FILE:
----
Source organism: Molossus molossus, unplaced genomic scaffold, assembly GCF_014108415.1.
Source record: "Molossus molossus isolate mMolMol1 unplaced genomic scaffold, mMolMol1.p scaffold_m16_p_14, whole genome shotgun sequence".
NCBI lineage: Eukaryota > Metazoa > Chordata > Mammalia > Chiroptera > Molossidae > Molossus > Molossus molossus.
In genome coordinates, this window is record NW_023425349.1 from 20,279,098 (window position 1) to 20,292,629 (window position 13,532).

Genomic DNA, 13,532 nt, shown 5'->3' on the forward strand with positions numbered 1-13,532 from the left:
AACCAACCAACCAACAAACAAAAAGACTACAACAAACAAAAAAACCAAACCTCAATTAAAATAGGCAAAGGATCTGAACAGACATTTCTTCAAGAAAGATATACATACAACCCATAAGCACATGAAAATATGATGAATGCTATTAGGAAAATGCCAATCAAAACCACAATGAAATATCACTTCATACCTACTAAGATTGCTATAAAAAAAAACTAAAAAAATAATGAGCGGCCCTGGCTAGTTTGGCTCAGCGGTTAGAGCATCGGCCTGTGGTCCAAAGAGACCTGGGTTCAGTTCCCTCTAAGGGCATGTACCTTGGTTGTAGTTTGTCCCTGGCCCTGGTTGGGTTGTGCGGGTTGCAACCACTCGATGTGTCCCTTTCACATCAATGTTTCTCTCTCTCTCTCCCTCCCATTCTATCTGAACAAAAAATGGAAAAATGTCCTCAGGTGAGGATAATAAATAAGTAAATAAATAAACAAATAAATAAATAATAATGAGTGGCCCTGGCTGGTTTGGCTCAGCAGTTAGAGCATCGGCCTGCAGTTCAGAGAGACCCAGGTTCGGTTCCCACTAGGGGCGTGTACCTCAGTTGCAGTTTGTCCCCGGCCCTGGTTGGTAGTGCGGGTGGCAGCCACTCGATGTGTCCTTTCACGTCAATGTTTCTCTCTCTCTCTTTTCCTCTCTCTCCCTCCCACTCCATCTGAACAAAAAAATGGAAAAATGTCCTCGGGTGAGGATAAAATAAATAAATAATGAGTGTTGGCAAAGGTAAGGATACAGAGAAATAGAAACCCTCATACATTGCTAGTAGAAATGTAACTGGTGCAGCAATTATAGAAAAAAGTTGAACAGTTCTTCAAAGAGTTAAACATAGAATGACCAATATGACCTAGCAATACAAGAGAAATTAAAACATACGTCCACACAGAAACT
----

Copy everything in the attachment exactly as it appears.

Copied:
Source organism: Molossus molossus, unplaced genomic scaffold, assembly GCF_014108415.1.
Source record: "Molossus molossus isolate mMolMol1 unplaced genomic scaffold, mMolMol1.p scaffold_m16_p_14, whole genome shotgun sequence".
NCBI lineage: Eukaryota > Metazoa > Chordata > Mammalia > Chiroptera > Molossidae > Molossus > Molossus molossus.
In genome coordinates, this window is record NW_023425349.1 from 20,279,098 (window position 1) to 20,292,629 (window position 13,532).

Genomic DNA, 13,532 nt, shown 5'->3' on the forward strand with positions numbered 1-13,532 from the left:
AACCAACCAACCAACAAACAAAAAGACTACAACAAACAAAAAAACCAAACCTCAATTAAAATAGGCAAAGGATCTGAACAGACATTTCTTCAAGAAAGATATACATACAACCCATAAGCACATGAAAATATGATGAATGCTATTAGGAAAATGCCAATCAAAACCACAATGAAATATCACTTCATACCTACTAAGATTGCTATAAAAAAAAACTAAAAAAATAATGAGCGGCCCTGGCTAGTTTGGCTCAGCGGTTAGAGCATCGGCCTGTGGTCCAAAGAGACCTGGGTTCAGTTCCCTCTAAGGGCATGTACCTTGGTTGTAGTTTGTCCCTGGCCCTGGTTGGGTTGTGCGGGTTGCAACCACTCGATGTGTCCCTTTCACATCAATGTTTCTCTCTCTCTCTCCCTCCCATTCTATCTGAACAAAAAATGGAAAAATGTCCTCAGGTGAGGATAATAAATAAGTAAATAAATAAACAAATAAATAAATAATAATGAGTGGCCCTGGCTGGTTTGGCTCAGCAGTTAGAGCATCGGCCTGCAGTTCAGAGAGACCCAGGTTCGGTTCCCACTAGGGGCGTGTACCTCAGTTGCAGTTTGTCCCCGGCCCTGGTTGGTAGTGCGGGTGGCAGCCACTCGATGTGTCCTTTCACGTCAATGTTTCTCTCTCTCTCTTTTCCTCTCTCTCCCTCCCACTCCATCTGAACAAAAAAATGGAAAAATGTCCTCGGGTGAGGATAAAATAAATAAATAATGAGTGTTGGCAAAGGTAAGGATACAGAGAAATAGAAACCCTCATACATTGCTAGTAGAAATGTAACTGGTGCAGCAATTATAGAAAAAAGTTGAACAGTTCTTCAAAGAGTTAAACATAGAATGACCAATATGACCTAGCAATACAAGAGAAATTAAAACATACGTCCACACAGAAACT